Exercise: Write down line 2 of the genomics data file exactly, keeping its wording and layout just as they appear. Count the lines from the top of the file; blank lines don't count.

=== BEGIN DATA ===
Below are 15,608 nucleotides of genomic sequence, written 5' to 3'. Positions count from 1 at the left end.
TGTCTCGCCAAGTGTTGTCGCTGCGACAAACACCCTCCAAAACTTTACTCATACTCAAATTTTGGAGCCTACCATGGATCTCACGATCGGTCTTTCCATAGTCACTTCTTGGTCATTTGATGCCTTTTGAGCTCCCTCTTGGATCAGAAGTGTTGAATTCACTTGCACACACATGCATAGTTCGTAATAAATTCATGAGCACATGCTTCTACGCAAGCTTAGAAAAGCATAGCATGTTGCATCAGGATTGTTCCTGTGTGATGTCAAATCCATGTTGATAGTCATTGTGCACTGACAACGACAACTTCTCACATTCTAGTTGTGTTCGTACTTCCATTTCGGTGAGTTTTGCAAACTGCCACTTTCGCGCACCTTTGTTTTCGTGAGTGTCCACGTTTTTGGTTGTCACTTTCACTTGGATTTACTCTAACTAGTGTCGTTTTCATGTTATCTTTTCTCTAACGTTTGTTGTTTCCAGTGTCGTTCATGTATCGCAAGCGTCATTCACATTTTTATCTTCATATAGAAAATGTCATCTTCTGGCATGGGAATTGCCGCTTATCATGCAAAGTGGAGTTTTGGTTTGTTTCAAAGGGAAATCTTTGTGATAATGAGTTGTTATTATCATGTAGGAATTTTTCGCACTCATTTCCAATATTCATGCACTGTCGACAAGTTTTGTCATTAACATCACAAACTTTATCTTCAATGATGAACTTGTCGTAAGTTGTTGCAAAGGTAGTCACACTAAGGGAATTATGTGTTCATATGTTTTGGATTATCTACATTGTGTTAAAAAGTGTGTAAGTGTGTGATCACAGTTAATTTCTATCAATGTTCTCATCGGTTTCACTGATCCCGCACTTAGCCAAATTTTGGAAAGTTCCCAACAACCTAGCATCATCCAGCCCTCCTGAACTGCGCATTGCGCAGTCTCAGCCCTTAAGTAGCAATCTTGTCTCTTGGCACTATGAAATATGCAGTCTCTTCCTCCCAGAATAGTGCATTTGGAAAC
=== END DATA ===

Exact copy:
TGTCTCGCCAAGTGTTGTCGCTGCGACAAACACCCTCCAAAACTTTACTCATACTCAAATTTTGGAGCCTACCATGGATCTCACGATCGGTCTTTCCATAGTCACTTCTTGGTCATTTGATGCCTTTTGAGCTCCCTCTTGGATCAGAAGTGTTGAATTCACTTGCACACACATGCATAGTTCGTAATAAATTCATGAGCACATGCTTCTACGCAAGCTTAGAAAAGCATAGCATGTTGCATCAGGATTGTTCCTGTGTGATGTCAAATCCATGTTGATAGTCATTGTGCACTGACAACGACAACTTCTCACATTCTAGTTGTGTTCGTACTTCCATTTCGGTGAGTTTTGCAAACTGCCACTTTCGCGCACCTTTGTTTTCGTGAGTGTCCACGTTTTTGGTTGTCACTTTCACTTGGATTTACTCTAACTAGTGTCGTTTTCATGTTATCTTTTCTCTAACGTTTGTTGTTTCCAGTGTCGTTCATGTATCGCAAGCGTCATTCACATTTTTATCTTCATATAGAAAATGTCATCTTCTGGCATGGGAATTGCCGCTTATCATGCAAAGTGGAGTTTTGGTTTGTTTCAAAGGGAAATCTTTGTGATAATGAGTTGTTATTATCATGTAGGAATTTTTCGCACTCATTTCCAATATTCATGCACTGTCGACAAGTTTTGTCATTAACATCACAAACTTTATCTTCAATGATGAACTTGTCGTAAGTTGTTGCAAAGGTAGTCACACTAAGGGAATTATGTGTTCATATGTTTTGGATTATCTACATTGTGTTAAAAAGTGTGTAAGTGTGTGATCACAGTTAATTTCTATCAATGTTCTCATCGGTTTCACTGATCCCGCACTTAGCCAAATTTTGGAAAGTTCCCAACAACCTAGCATCATCCAGCCCTCCTGAACTGCGCATTGCGCAGTCTCAGCCCTTAAGTAGCAATCTTGTCTCTTGGCACTATGAAATATGCAGTCTCTTCCTCCCAGAATAGTGCATTTGGAAAC